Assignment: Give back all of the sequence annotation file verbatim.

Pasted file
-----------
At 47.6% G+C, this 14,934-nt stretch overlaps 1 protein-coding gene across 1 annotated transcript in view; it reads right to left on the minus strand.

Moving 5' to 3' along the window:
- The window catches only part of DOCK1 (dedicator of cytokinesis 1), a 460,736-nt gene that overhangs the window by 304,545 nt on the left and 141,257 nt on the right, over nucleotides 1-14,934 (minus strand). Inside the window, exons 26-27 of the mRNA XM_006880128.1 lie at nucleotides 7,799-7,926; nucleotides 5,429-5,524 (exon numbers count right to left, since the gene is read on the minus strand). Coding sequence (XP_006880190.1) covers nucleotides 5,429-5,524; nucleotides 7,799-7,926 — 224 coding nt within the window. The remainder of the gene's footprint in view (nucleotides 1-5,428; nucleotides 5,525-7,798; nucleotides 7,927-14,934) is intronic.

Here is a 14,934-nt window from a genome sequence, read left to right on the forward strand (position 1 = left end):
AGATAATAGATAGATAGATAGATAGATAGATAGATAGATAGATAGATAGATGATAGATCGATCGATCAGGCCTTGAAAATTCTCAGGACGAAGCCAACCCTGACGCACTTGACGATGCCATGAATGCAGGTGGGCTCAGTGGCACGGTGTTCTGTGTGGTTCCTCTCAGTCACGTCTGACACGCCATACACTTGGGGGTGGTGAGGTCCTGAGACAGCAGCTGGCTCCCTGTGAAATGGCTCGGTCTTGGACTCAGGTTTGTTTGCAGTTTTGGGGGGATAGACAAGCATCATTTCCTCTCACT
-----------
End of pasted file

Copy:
At 47.6% G+C, this 14,934-nt stretch overlaps 1 protein-coding gene across 1 annotated transcript in view; it reads right to left on the minus strand.

Moving 5' to 3' along the window:
- The window catches only part of DOCK1 (dedicator of cytokinesis 1), a 460,736-nt gene that overhangs the window by 304,545 nt on the left and 141,257 nt on the right, over nucleotides 1-14,934 (minus strand). Inside the window, exons 26-27 of the mRNA XM_006880128.1 lie at nucleotides 7,799-7,926; nucleotides 5,429-5,524 (exon numbers count right to left, since the gene is read on the minus strand). Coding sequence (XP_006880190.1) covers nucleotides 5,429-5,524; nucleotides 7,799-7,926 — 224 coding nt within the window. The remainder of the gene's footprint in view (nucleotides 1-5,428; nucleotides 5,525-7,798; nucleotides 7,927-14,934) is intronic.

Here is a 14,934-nt window from a genome sequence, read left to right on the forward strand (position 1 = left end):
AGATAATAGATAGATAGATAGATAGATAGATAGATAGATAGATAGATAGATGATAGATCGATCGATCAGGCCTTGAAAATTCTCAGGACGAAGCCAACCCTGACGCACTTGACGATGCCATGAATGCAGGTGGGCTCAGTGGCACGGTGTTCTGTGTGGTTCCTCTCAGTCACGTCTGACACGCCATACACTTGGGGGTGGTGAGGTCCTGAGACAGCAGCTGGCTCCCTGTGAAATGGCTCGGTCTTGGACTCAGGTTTGTTTGCAGTTTTGGGGGGATAGACAAGCATCATTTCCTCTCACT